Last week swap called up all of the competitors for a special episode of the FLY Racing Swapmoto podcast and for two hours, the guys explained details of how they were roped into the race, what bikes they’ll be on, the gear they’ll wear, how much they still get a leg over a bike, and so on. But the one thing that everyone seemed equally excited about was the chance to catch up with each other between laps. Remember that most of these guys have lifelong relationships which date back to their amateur days and they’ve had their share of intense races over the course of their careers. Now adults and well into their post-racing lives, they live all around the country and only see each other a handful of times a year, at best. Monday night’s roundtable talk with all 10 guys around the fire will be their chance to talk a little pre-race smack, have a drink or two, and go into detail about moments in their racing careers. It’s a free event, so be sure to tune into that. What else do you have going on?

As good as the racing should be, we’re equally excited to see the threads and bikes that guys have. Remember, we’re talking about racers that were at their peak during the era of custom painted helmets and iconic gear combos, plus modern machines. The guys have gone to great lengths to make sure they look just as good Tuesday as they did years ago, including one-off lids and re-creations of their favorite kits, and many of those items will be put in an eBay auction that will go live on Wednesday morning. The proceeds from the auctions will be put into the charity donations. We’ll throw a gallery of the items up once they guys open their gear bags.

Look, this isn’t a normal race. But is anything normal right now? Embrace the strange right now and tune into the race on Tuesday if you have the chance. When was the last time that riders of this caliber were able to ride together, without the ambush of race-day obligations for sponsors? Exactly, never. The riding will be great, of course, but the biggest draw in our opinion is that we’ll finally be able to see and hear what these guys remember about their careers, particularly the strange moments, in a lighthearted back and forth banter. The address to the track just got sent our way, so it’s time to jump in the car and check it out. Check back soon for more…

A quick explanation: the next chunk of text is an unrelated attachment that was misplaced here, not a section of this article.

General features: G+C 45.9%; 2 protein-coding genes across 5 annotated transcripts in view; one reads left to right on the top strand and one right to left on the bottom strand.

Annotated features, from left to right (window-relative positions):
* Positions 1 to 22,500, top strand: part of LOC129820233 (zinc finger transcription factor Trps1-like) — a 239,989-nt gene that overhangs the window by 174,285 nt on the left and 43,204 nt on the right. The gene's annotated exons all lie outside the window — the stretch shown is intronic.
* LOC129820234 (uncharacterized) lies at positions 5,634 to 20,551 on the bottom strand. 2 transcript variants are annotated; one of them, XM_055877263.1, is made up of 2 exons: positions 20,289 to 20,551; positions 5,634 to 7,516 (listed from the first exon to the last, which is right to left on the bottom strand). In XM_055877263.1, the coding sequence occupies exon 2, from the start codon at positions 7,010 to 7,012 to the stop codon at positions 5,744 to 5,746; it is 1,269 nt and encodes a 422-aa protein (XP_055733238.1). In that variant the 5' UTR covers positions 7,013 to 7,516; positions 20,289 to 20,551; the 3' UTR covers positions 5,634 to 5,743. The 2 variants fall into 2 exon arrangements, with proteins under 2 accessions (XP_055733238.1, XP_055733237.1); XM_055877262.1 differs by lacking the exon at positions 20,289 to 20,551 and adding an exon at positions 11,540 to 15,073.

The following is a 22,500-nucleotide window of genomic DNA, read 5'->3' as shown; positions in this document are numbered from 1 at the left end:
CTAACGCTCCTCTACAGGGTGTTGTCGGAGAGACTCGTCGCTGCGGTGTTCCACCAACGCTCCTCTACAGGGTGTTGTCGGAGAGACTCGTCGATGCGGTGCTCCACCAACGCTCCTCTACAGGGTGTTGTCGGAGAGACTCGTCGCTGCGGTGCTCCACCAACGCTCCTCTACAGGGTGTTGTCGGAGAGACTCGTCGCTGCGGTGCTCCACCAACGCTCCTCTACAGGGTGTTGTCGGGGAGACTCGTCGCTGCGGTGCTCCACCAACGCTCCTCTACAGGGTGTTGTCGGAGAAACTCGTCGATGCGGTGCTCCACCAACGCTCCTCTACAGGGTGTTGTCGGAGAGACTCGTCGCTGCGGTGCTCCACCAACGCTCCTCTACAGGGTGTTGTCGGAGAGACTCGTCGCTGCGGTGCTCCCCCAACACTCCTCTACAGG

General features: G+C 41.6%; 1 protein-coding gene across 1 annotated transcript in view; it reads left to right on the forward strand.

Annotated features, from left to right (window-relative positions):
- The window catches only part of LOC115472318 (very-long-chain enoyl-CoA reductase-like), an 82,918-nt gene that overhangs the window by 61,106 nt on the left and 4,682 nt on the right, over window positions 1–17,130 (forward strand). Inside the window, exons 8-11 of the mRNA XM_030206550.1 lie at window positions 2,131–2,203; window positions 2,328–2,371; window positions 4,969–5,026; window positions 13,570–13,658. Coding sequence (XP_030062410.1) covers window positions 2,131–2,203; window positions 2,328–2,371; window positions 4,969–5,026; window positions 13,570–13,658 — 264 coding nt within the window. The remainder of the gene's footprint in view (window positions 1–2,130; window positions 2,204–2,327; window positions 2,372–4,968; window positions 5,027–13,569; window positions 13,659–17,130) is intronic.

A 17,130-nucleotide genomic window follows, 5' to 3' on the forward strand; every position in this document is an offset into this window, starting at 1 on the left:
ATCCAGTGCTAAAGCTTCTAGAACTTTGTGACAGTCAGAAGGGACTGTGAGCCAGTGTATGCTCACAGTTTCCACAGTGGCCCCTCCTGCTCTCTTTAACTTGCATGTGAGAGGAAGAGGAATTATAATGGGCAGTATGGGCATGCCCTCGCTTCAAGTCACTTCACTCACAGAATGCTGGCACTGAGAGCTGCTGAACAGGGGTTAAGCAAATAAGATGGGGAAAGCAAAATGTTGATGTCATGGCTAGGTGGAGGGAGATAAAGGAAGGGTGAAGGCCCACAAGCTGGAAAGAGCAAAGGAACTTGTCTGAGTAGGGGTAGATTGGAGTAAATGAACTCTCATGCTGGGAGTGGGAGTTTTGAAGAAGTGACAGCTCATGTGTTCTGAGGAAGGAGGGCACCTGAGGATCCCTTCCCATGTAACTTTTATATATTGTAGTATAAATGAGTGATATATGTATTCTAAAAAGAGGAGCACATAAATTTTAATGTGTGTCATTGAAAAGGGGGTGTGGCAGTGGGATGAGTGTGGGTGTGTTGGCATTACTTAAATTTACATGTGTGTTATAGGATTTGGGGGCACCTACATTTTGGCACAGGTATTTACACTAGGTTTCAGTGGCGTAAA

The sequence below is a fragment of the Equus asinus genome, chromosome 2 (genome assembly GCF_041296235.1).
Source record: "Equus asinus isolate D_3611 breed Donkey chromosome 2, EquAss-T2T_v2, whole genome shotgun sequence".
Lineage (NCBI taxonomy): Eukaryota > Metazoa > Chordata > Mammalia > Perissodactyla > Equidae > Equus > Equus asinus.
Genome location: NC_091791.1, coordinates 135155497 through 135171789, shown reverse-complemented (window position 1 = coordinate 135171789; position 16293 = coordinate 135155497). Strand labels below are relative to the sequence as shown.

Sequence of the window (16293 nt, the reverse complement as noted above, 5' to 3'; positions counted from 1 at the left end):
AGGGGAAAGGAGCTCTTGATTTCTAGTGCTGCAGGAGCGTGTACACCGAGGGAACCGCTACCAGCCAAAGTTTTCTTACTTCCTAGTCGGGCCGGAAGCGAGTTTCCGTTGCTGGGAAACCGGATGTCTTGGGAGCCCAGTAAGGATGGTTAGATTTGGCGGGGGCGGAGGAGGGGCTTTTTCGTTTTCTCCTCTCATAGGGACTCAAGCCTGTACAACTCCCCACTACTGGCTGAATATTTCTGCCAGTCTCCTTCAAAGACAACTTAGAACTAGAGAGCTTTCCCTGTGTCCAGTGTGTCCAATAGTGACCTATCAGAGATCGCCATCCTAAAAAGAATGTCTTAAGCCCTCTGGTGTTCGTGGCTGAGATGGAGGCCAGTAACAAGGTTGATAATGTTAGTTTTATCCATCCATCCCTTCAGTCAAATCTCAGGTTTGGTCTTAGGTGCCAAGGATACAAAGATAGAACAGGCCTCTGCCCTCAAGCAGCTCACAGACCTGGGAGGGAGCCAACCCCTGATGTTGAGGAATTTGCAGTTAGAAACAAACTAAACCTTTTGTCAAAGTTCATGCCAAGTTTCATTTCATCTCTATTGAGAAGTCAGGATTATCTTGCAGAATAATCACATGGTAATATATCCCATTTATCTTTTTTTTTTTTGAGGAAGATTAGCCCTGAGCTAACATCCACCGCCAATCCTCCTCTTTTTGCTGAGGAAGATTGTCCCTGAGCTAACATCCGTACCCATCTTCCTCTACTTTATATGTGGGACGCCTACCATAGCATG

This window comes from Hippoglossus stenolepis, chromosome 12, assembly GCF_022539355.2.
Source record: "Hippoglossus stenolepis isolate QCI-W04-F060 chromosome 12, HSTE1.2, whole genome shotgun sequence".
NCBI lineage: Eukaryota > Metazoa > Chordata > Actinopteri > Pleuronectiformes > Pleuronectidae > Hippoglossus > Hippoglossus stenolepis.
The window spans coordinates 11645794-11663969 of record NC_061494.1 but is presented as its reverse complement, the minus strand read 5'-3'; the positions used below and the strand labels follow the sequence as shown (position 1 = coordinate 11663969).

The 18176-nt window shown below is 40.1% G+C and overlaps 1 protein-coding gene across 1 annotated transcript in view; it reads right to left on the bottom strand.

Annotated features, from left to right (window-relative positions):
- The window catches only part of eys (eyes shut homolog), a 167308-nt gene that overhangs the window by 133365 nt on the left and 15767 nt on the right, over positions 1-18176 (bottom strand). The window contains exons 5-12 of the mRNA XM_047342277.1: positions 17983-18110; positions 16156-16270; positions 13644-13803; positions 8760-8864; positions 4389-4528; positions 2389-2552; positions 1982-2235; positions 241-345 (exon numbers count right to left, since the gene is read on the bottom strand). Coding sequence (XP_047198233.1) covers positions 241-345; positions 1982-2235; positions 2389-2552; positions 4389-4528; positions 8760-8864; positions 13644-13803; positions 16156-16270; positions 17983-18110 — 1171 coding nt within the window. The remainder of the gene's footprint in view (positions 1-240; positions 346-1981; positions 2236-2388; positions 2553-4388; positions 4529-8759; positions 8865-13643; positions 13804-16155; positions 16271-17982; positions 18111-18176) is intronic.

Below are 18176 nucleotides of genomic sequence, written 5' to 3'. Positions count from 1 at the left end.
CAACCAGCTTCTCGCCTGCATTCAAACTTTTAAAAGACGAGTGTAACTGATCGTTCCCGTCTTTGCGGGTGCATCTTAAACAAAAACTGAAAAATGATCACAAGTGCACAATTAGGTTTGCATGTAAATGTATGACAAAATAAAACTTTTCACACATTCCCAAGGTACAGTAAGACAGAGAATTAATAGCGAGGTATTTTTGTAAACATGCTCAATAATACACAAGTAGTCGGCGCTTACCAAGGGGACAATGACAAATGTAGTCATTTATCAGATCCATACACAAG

Oh, you want some more details about the status of the Monster Energy Supercross Series and Lucas Oil Pro Motocross Championship? For the second straight week, we waited for a final word about the seven-race plan to conclude SX, only to see nothing publically be announced. That doesn’t mean there was a lack of progress, though, and we learned some more details over the last few days that give us equal reasons for hope and concern.

First, the good news. Feld Entertainment is still working towards its goal to get everyone in one place for a sprint to complete the full championship and riders are gradually increasing activity in their weekly routines so that they will be ready for the late-May/early-June start date. Another detail of good news is that State Farm Stadium isn’t Feld Entertainment’s only option for a venue; the promoter has pitched their plans to other states and venues in case Arizona is unable to meet the criteria set by health experts. Options are always good and in this case, could be what saves the program entirely. More states have loosed their stay at home orders, or will do so in the next few weeks, and actual racing is starting to take place around the country.